Emerging specific findings on program approaches

This section looks briefly at what some recent evaluations have to tell us about the effectiveness of various approaches to programming in the forest sector, specifically looking at the available evidence on: 1) payments for environmental services; 2) protected areas; and 3) community / participatory forest management.

Payments for Environmental Services

A common approach in forest sector programming has been the use of Payments for Environmental Services (PES) which have frequently been implemented under the REDD+ umbrella.

A common approach in forest sector programming has been the use of Payments for Environmental Services (PES) which have frequently been implemented under the REDD+ umbrella.

A common approach in forest sector programming has been the use of Payments for Environmental Services (PES) which have frequently been implemented under the REDD+ umbrella. A 2014 systematic review of PES schemes drew evidence from 11 quantitative evaluations of PES programs in four countries (Costa Rica, China, Mexico and Mozambique).30 It concluded that PES schemes likely have a modest, positive effect on deforestation. However, there appears to be a lack of evidence that PES has beneficial effects on poverty, with evidence suggesting that PES schemes have been “less effective in poor areas and are less likely to attract the participation of poor households than wealthier ones.” A 2013 IEG evaluation, for example, found that “…running PES in the most cost-effective manner may conflict with other objectives such as poverty alleviation”. The evaluation found that there are “possible trade-offs between the effectiveness of particular payment arrangements and the transaction costs of implementing them”. Furthermore, an IEG evaluation entitled ‘Climate Change Phase II: The Challenge of Low Carbon Development, Climate Change and the World Bank Group’ found that while PES schemes have been popular, “a substantial proportion of payments has gone to areas that are not at high risk for deforestation, diluting carbon and environmental benefits and prompting attention to targeting.” While attention to targeting and poverty has increased in PES schemes, to date there does not appear to be a strong evidence base demonstrating that conservation and poverty-reduction goals can effectively be complementary in PES programmes. That said, the existing evidence base in this area is weak and more efforts should be made to assess the effects of PES programs in order to potent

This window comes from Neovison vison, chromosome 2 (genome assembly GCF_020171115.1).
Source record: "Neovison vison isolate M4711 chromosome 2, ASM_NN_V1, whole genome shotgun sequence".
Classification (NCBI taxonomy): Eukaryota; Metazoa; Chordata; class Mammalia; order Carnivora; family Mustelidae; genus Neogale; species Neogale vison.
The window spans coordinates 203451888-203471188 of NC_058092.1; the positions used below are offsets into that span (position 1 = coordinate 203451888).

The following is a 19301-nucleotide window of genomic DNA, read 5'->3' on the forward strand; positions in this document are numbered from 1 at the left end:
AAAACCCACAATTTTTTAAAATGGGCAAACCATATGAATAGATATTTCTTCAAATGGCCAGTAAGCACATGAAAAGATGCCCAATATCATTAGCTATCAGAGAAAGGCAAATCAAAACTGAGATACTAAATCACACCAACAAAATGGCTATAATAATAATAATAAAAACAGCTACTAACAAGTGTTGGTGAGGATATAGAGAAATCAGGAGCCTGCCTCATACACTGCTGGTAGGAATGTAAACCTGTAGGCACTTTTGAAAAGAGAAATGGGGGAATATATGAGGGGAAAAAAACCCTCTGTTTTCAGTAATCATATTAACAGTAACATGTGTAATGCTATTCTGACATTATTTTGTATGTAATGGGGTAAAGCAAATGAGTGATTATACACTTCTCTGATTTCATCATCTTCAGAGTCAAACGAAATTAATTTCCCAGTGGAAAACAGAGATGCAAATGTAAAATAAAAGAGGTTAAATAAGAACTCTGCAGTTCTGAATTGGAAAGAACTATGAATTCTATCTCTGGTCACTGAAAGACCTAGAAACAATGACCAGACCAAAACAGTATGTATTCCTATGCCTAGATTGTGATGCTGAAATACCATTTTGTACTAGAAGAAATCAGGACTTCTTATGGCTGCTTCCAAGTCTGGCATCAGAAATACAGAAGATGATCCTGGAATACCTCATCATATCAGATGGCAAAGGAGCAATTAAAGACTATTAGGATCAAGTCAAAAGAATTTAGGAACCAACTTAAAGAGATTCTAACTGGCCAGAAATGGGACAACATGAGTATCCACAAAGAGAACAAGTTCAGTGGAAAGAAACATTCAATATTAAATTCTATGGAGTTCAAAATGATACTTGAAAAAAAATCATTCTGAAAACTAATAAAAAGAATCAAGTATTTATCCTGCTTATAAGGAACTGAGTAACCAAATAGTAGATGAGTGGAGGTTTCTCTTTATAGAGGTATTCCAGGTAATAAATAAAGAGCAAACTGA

Click here to read the original article.